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March 19, 2004

NCAA First Round – March 19, 2004
Box Score | Photo Gallery | Press Conference Video

AP Sports Writer

KANSAS CITY, Mo. – Memphis forward Rodney Carey had one of the best games of his career Friday.

But coach John Calipari said it was not even the sophomore forward’s best effort this week.

Carney hit six 3-pointers and scored 26 points, both career highs, and added 10 rebounds to help Memphis beat South Carolina 59-43 in the first round, giving the Tigers their first NCAA tournament win since 1995.

Next up is the Oklahoma State-Eastern Washington winner Sunday.

“He was like Michael Jordan in practice this week,” Calipari said. “I can hear the guys laughing, but he was. He was stopping practice while we were saying, ‘Oh, my goodness.’ Believe me, he played better in practice than he did today.”

His performance in the game was enough to get fans chanting his name.

“I had never experienced that,” he said. “I wasn’t supposed to laugh because I was on national TV, but I heard it in the background. It was a really good feeling.”

Anthony Rice added three 3s and 12 points for the Tigers (22-7), seeded seventh in the East Rutherford Regional. Memphis reached the third round in 1995 but was eliminated in the first round in 1996 and 2003.

“Did you know that?” Calipari asked Carney and guard Antonio Burks in the postgame news conference. “I didn’t either. This is 2004. This is where we live now.”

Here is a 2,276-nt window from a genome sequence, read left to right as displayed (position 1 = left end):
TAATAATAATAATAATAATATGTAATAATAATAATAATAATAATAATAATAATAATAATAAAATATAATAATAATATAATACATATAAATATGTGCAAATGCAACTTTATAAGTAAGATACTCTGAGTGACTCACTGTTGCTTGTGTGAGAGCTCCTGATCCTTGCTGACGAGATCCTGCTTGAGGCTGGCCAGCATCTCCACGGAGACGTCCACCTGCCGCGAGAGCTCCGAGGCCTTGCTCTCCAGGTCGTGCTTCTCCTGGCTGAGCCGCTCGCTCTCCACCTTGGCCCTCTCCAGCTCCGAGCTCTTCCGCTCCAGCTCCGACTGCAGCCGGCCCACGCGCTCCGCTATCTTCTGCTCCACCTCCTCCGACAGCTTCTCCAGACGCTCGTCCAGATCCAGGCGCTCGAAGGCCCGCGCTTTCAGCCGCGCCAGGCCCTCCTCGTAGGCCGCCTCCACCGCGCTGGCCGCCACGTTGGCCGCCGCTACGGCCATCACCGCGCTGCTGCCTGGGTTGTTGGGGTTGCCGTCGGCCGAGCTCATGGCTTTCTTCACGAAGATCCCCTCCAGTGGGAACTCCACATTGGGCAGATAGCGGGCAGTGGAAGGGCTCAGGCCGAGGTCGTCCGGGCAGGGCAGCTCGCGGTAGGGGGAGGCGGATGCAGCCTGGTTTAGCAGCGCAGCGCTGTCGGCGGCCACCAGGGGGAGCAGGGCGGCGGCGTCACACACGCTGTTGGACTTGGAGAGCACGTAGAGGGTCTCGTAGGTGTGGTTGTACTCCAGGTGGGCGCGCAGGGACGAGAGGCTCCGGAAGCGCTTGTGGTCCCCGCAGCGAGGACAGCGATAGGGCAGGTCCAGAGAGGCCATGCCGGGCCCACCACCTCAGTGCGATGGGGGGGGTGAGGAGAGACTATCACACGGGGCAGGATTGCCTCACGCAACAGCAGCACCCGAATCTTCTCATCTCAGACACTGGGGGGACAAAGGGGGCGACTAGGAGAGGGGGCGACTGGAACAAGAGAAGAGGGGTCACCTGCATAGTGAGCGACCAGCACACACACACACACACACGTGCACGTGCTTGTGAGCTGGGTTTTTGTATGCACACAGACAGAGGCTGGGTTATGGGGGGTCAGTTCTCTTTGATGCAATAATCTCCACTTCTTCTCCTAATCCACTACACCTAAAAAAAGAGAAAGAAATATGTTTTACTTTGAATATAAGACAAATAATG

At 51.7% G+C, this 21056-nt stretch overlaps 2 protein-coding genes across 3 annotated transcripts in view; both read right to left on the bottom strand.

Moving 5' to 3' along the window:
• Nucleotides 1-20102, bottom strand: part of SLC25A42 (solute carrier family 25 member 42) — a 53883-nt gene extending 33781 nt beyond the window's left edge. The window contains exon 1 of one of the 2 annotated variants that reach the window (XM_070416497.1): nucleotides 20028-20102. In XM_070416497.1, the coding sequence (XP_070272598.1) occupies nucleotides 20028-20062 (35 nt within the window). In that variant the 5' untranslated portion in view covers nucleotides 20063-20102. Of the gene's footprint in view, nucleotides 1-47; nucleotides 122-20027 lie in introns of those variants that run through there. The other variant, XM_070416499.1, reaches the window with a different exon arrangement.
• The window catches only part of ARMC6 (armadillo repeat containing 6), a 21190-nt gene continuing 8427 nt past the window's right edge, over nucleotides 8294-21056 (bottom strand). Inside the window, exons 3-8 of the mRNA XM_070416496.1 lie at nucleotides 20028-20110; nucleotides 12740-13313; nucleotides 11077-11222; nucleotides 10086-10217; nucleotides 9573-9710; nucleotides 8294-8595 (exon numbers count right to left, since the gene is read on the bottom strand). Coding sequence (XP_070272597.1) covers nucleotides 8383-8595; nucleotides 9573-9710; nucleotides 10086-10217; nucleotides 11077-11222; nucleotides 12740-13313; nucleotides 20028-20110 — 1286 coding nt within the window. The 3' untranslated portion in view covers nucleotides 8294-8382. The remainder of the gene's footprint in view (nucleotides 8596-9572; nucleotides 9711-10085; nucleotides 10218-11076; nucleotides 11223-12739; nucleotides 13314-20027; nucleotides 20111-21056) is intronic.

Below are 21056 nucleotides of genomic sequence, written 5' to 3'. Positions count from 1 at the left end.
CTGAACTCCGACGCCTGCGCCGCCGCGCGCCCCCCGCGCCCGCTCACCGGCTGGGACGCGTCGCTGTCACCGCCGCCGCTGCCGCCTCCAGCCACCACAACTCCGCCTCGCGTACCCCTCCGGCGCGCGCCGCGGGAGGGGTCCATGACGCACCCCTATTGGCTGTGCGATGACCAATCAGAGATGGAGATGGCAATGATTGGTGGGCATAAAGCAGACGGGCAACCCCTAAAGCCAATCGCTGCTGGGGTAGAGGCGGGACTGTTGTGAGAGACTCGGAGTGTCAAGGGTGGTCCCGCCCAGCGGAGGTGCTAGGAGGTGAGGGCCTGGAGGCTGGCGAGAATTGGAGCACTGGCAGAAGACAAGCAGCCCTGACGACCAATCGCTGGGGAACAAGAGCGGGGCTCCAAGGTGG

Tenth-seeded South Carolina (23-11) has not won an NCAA tournament game since 1973, having lost first-round games in 1974, 1989, 1997 and 1998.

Memphis has beaten South Carolina eight straight times, including the 2002 NIT title game in their last previous meeting.

Three-point shooting and rebounding made the difference Friday. The Tigers were 9-for-27 from long range – to South Carolina’s 2-for-13 – and outrebounded the Gamecocks 37-25.

“We knew they could shoot the ball,” Gamecocks guard Josh Gonner said. “If you give anybody open looks, they’re going to knock down the shot.”

South Carolina shot just 35 percent (15-for-42) from the field and went without a field goal over a stretch that covered more than one-fourth of the game.

“The story of the game was that we were inept offensively,” coach Dave Odom said. “We had opportunities in transition that we didn’t complete, and when you don’t take advantage of the opportunities you earn, it becomes difficult.”

The Gamecocks, who had averaged 70.9 points, didn’t have a scorer reach double figures until just over six minutes remained in the game, when Carlos Powell hit a layup that gave him 11 points.

He didn’t score after that, but was still the Gamecocks’ only double-digit scorer.

Mike Boynton, who came in averaging 10.2 points for South Carolina, was held scoreless on 0-for-2 shooting in his final game. He took only one shot in each half, both from 3-point range.

“It didn’t matter,” Gonner said. “We’ve won games when he doesn’t score. We have other players. We just didn’t do it.”

Carney was 4-for-6 from long range and scored 16 points in the first half, his fourth 3 putting Memphis up 30-18 at the break.

The first three came in a 13-2 run that gave the Tigers a 27-15 lead with six minutes left in the half. Memphis went scoreless for nearly 5? minutes after that before Carney’s next 3.

The Gamecocks scored only five points – three of those on free throws – between the midpoint of the first half and the break.

They went almost 11 minutes without a field goal between Tre Kelley’s layup with 9:40 to go in the first half and Tarence Kinsey’s jumper with 18:49 left in the game. South Carolina also went scoreless for the last 3:56.

“You can only play defense for so long before something has to feed it – usually offense,” Odom said. “We never got the jolt of energy from our offense.”

South Carolina got within 10 only once after the break, when Kelley hit two free throws with 12:32 left to make it 38-28.